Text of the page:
Writers, especially new writers, need feedback. Honest and helpful feedback can take our writing to the next level. But where to find it? Where do we go for constructive feedback that will enable us to strengthen and improve our writing?
Several sources come to mind:
Contests. Do your networking and find out about contests in your genre. Do you have only a synopsis and several chapters? Look for a contest that wants only a partial. Do you have a full manuscript? You can broaden your sights a bit and search for a contest that demands a full manuscript. Be careful in reading the contest rules. Most contests have fairly stringent rules in how to submit, what format to use, word length, etc. If feedback is truly your goal, look for contests which promise critiques and suggestions, rather than just scores. Though it’s wonderful to receive a top score, of course, it is more beneficial to receive an honest but constructive critique. Look also at the judges. Are they listed as published or unpublished? Are any editors and/or agents you are interested in submitting to acting as judges? You’ll want to consider those contests very seriously.
Critique partner. Finding a compatible critique partner is invaluable. Look for one who is at a similar stage of writing as your own. Look, as well, for one whose writing pace matches your own. If you write one book a year and your critique partner puts out six, you’re likely to have problems. Look for a partner who can both give and accept criticism. Examine your own ability to give and receive constructive criticism. A partner who praises everything you write, deservedly or not, is probably not going to be much help to your writing. On the other hand, a partner who is unrelentingly negative may well discourage you from writing ever again. As in so many things, balance is key. Check with your local library. Writers frequently make friends with librarians.
Critique group. Once again, a critique group can be great. But… (You knew that was coming, didn’t you?) Beware of trying to “be all things to all people.” Have you heard the definition of a camel? A camel is a horse designed by a committee. I’ve known of several writers (myself included) who tried to change their writing style and voice in accordance to all of the suggestions given at a group. In the end, they (and I) ended up with a mishmash that read like a hodgepodge, reflecting neither their or my style and voice. Accept what criticisms will strengthen your writing. Then politely thank everyone for their help, whether or not you used their suggestions. Don’t know where to go to find a group? Again, check with your library. Also, do an online search for a nearby writers’ group.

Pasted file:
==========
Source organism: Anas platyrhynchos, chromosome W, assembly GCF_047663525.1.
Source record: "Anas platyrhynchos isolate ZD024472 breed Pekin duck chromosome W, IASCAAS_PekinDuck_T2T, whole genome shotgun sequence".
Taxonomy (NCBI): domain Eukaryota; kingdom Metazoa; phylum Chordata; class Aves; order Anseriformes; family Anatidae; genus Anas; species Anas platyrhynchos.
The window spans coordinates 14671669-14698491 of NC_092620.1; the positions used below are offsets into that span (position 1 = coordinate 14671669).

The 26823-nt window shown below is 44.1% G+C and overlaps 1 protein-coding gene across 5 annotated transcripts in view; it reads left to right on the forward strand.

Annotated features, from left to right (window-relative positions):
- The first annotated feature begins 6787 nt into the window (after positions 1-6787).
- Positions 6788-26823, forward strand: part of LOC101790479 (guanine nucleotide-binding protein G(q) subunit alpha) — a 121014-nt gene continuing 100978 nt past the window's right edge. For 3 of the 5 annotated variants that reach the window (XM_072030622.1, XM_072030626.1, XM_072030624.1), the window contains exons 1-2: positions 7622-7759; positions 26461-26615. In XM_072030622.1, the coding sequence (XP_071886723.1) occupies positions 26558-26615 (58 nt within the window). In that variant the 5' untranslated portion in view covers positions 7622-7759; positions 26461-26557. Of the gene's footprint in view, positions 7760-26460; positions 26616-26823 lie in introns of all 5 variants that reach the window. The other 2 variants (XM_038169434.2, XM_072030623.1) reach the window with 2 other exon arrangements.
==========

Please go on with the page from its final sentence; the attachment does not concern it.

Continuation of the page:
Agent. Agents can be a great source of feedback. However, you need to be on the cusp of selling before even considering submitting to an agent. Agents, like editors, are busy people who have a finite amount of time. Don’t waste yours or theirs by submitting a manuscript that is far from polished. As you did with contests, research your targeted agent. Does he want a partial or a complete manuscript? Does he accept manuscripts from unpublished authors? Does he accept the kind of book you are writing? Don’t reveal yourself to be a rank amateur by sending an inspirational book to an agent who accepts only contemporary, mainstream books. Agents have long memories. Don’t antagonize one by sending him something completely inappropriate.
Okay, we’ve talked about possible places to find feedback and the importance of finding helpful, constructive feedback. Sometimes, we may become so desperate for it that we will go to extraordinary lengths for this feedback, even going so far as to paying a “literary service”
There are people who advertise themselves as a “literary service” who promise to give feedback and critique There are legitimate services, of course. That said, understand that there are many unscrupulous services that offer a few generic suggestions and little else. Don’t be misled by grandiose promises that such a service will “polish your manuscript, submit, and sell it,” all for a “modest” fee.
What is the best thing you can do for your writing? Write the best book you can. If you are unpublished, finish that first book. It will be the most important book you ever write, whether or not it sells. Find feedback along the way. Then, give back.